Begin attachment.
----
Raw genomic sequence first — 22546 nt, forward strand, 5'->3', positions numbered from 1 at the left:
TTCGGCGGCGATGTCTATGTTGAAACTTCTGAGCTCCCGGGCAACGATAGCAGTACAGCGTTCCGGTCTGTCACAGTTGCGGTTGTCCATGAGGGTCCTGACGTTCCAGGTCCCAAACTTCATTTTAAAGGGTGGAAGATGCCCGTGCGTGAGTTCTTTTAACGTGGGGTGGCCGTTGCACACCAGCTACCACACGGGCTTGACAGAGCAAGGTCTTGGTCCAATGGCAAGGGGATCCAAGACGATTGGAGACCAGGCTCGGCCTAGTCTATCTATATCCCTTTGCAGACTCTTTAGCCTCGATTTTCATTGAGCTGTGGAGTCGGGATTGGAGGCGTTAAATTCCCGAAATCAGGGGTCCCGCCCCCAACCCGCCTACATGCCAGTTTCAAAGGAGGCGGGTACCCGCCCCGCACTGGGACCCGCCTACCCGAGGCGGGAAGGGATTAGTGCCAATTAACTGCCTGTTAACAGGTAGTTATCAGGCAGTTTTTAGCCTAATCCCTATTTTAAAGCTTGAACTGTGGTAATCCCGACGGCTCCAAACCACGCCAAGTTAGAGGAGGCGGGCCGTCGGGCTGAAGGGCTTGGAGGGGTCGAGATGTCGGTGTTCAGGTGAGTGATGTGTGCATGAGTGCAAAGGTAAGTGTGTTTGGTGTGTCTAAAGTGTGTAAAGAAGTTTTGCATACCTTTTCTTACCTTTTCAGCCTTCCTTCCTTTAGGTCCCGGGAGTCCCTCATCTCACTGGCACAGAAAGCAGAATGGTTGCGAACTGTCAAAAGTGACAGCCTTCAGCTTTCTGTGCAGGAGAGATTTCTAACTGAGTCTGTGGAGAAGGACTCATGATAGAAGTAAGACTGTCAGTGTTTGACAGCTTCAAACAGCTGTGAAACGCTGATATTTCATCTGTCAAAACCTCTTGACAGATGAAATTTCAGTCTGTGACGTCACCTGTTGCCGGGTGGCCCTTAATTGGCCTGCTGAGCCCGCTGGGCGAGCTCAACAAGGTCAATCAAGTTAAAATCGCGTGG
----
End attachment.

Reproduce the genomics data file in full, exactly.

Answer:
Raw genomic sequence first — 22546 nt, forward strand, 5'->3', positions numbered from 1 at the left:
TTCGGCGGCGATGTCTATGTTGAAACTTCTGAGCTCCCGGGCAACGATAGCAGTACAGCGTTCCGGTCTGTCACAGTTGCGGTTGTCCATGAGGGTCCTGACGTTCCAGGTCCCAAACTTCATTTTAAAGGGTGGAAGATGCCCGTGCGTGAGTTCTTTTAACGTGGGGTGGCCGTTGCACACCAGCTACCACACGGGCTTGACAGAGCAAGGTCTTGGTCCAATGGCAAGGGGATCCAAGACGATTGGAGACCAGGCTCGGCCTAGTCTATCTATATCCCTTTGCAGACTCTTTAGCCTCGATTTTCATTGAGCTGTGGAGTCGGGATTGGAGGCGTTAAATTCCCGAAATCAGGGGTCCCGCCCCCAACCCGCCTACATGCCAGTTTCAAAGGAGGCGGGTACCCGCCCCGCACTGGGACCCGCCTACCCGAGGCGGGAAGGGATTAGTGCCAATTAACTGCCTGTTAACAGGTAGTTATCAGGCAGTTTTTAGCCTAATCCCTATTTTAAAGCTTGAACTGTGGTAATCCCGACGGCTCCAAACCACGCCAAGTTAGAGGAGGCGGGCCGTCGGGCTGAAGGGCTTGGAGGGGTCGAGATGTCGGTGTTCAGGTGAGTGATGTGTGCATGAGTGCAAAGGTAAGTGTGTTTGGTGTGTCTAAAGTGTGTAAAGAAGTTTTGCATACCTTTTCTTACCTTTTCAGCCTTCCTTCCTTTAGGTCCCGGGAGTCCCTCATCTCACTGGCACAGAAAGCAGAATGGTTGCGAACTGTCAAAAGTGACAGCCTTCAGCTTTCTGTGCAGGAGAGATTTCTAACTGAGTCTGTGGAGAAGGACTCATGATAGAAGTAAGACTGTCAGTGTTTGACAGCTTCAAACAGCTGTGAAACGCTGATATTTCATCTGTCAAAACCTCTTGACAGATGAAATTTCAGTCTGTGACGTCACCTGTTGCCGGGTGGCCCTTAATTGGCCTGCTGAGCCCGCTGGGCGAGCTCAACAAGGTCAATCAAGTTAAAATCGCGTGG